Think climate change is a far-off thing affecting only future generations? Think again. Check out these headlines from just the last TWO DAYS:
The global climate is changing faster now than it has at any point in the past 2,000 years. That’s the conclusion of a trio of papers published July 24 in the journals Nature and Nature Geoscience that examined the global climate over the past two millennia. The researchers showed that none of the past fluctuations — that is, not the Little Ice Age, the warm period known as the Medieval Climate Anomaly or any other famous shift — had the global reach that modern climate change is having. Past fluctuations tended to be localized, affecting primarily one region at a time. Modern climate change, by contrast, is messing with the entire world.
Wildfires burning large swaths of Russia are generating so much smoke, they’re visible from space, new images from NASA’s Earth Observatory reveal. Since June, more than 100 wildfires have raged across the Arctic, which is especially dry and hot this summer. In Russia alone, wildfires are burning in 11 of the country’s 49 regions, meaning that even in fire-free areas, people are choking on smoke that is blowing across the country.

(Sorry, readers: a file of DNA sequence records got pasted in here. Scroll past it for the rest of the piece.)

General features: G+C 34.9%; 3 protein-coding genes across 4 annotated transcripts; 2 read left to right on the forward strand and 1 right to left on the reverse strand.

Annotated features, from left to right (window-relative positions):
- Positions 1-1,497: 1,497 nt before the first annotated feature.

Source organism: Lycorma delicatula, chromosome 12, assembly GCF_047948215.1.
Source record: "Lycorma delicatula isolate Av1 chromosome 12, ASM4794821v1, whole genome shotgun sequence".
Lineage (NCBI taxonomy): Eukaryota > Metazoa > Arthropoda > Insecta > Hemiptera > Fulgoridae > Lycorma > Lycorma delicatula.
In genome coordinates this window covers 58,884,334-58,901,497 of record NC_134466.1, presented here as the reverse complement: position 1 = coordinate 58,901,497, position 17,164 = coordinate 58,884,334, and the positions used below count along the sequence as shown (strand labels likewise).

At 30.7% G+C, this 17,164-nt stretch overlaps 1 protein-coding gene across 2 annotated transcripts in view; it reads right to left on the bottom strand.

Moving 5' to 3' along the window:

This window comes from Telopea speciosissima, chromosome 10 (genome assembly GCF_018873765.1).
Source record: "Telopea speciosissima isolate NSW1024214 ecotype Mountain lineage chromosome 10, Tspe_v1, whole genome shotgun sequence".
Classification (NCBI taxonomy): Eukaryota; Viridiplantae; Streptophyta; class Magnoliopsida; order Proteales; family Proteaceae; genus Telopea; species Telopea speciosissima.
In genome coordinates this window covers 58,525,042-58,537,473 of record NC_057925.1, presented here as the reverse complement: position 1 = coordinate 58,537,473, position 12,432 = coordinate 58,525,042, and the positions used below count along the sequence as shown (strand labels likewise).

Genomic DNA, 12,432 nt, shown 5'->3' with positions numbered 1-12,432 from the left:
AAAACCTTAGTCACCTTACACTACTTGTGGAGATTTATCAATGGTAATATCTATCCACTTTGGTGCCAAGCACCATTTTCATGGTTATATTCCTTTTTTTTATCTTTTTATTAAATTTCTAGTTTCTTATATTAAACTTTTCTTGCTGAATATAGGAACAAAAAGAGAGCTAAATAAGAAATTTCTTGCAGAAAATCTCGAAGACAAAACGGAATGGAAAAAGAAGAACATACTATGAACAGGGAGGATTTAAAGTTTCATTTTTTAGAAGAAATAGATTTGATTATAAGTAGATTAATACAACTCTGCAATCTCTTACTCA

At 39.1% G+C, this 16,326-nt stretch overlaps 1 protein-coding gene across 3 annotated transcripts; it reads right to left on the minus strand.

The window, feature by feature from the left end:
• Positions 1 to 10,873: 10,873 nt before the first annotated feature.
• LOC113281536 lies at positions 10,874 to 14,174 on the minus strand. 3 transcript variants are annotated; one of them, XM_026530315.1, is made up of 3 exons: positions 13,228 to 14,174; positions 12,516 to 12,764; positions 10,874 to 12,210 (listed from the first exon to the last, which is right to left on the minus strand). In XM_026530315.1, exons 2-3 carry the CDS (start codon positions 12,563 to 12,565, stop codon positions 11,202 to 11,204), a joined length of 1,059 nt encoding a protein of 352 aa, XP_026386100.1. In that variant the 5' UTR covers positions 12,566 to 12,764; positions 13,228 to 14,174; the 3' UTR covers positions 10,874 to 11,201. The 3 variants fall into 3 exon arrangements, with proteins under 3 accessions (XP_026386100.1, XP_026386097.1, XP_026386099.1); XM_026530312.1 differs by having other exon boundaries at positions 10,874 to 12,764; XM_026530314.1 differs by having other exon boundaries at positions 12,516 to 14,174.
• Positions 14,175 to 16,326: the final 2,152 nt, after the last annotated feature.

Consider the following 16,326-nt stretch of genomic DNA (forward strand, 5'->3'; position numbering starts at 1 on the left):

Scientists may have unraveled the mystery of what triggered decade-long droughts during medieval times in the American Southwest. These so-called megadroughts were so devastating that entire civilizations may have collapsed in their wake. These findings suggest the risk of megadroughts may rise due to global warming, scientists added. From the 800s to the 1400s, about a dozen megadroughts struck the American Southwest, and all lasted longer than a decade.
The world’s glaciers are melting and dumping water into the ocean. If you’ve read about climate change, you probably know this. But now, once again, the rate at which all that extra water is flowing into the ocean has to be revised upward. Researchers have revealed that ice on the submerged bottoms of ocean-edge glaciers may be melting at a much faster rate — possibly 100 times faster — than current models predict. And that could have serious implications for the rate at which the seas rise.